Trump fined $5,000 for ‘disparaging’ claim about court clerk

US News

Donald Trump has been fined $5,000 (£4,100) for failing to delete an “untrue and disparaging” claim online about a court clerk in his New York civil fraud case.

The former US president had earlier been threatened with jail over the post.

Judge Arthur Engoron issued the penalty after previously warning Trump he could be imprisoned for breaking a gagging order which banned those involved in the case from making public comments about members of his staff.

The court is currently hearing a civil case over accusations that Trump committed fraud for years while building his property portfolio by inflating his assets and net worth in return for favourable bank loans, as well as lower insurance premiums.

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Prosecutors are seeking at least $250m (£205m) in fines and a permanent ban against Trump and his sons Donald Jr and Eric from running businesses in New York.

The gagging order was issued earlier this month after Donald Trump published a post on his social network site Truth Social about the woman, in which he suggested she had a personal relationship with Democrat Senate majority leader Chuck Schumer.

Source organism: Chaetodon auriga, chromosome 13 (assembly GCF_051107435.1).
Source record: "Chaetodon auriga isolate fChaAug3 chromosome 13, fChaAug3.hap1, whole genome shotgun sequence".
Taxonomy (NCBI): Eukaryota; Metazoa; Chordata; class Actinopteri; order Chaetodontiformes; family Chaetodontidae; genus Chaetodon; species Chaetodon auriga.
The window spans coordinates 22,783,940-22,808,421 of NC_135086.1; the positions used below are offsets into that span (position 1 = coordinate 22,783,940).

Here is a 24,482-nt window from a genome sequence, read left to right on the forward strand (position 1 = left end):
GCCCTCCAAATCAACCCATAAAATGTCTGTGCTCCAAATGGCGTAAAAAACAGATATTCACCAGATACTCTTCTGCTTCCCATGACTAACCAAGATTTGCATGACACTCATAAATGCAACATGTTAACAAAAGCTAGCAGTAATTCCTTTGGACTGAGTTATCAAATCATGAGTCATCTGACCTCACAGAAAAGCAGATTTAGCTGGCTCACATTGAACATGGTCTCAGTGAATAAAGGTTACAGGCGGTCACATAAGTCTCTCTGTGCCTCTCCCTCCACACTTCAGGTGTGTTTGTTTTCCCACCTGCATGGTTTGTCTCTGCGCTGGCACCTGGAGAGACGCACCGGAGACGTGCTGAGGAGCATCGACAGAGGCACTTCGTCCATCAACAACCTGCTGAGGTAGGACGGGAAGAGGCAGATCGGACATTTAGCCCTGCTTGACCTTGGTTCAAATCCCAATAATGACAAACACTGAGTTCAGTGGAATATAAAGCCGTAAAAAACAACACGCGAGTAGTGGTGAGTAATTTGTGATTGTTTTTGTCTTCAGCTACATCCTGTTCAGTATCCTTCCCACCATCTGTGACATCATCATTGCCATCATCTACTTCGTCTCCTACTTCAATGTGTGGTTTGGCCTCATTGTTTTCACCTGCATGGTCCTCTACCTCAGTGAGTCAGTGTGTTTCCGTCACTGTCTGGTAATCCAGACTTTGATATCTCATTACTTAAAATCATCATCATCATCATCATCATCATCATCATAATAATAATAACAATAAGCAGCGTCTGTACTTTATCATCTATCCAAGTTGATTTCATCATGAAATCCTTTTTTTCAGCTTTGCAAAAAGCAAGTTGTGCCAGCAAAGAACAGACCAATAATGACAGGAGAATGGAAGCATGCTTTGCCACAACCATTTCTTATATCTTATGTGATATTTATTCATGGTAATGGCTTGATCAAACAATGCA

Judge Engoron issued the order and demanded Trump delete the “untrue, disparaging and personally identifying post” from Truth Social, which he did within 10 minutes, according to court documents.

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However, it emerged on Friday that it remained visible on the Republican’s official 2024 presidential campaign website for a further 17 days.

Trump’s legal team apologised and said it had been an “inadvertent” mistake that no-one on his team had deleted it.

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But Judge Engoron warned that “in the current overheated climate, incendiary untruths can, and in some cases already have, led to serious physical warm, and worse”.

In a written ruling, he said he was “way beyond the ‘warning’ stage”, but decided on a nominal fine because the violation of the gagging order had been unintentional and was a “first-time violation”.

However, he added: “Make no mistake: future violations, whether intentional or unintentional, will subject the violator to far more severe sanctions, which may include steeper financial penalties, holding Donald Trump in contempt of court, and possibly imprisoning him.”

Trump denies wrongdoing in the fraud case and has described the trial as “rigged”. He has also claimed it was brought to court by a “radical lunatic” prosecutor.

Judge Engoron has already ruled that Trump and his company committed fraud, but the trial has continued to decide on remaining accusations of conspiracy, insurance fraud and falsifying business records.

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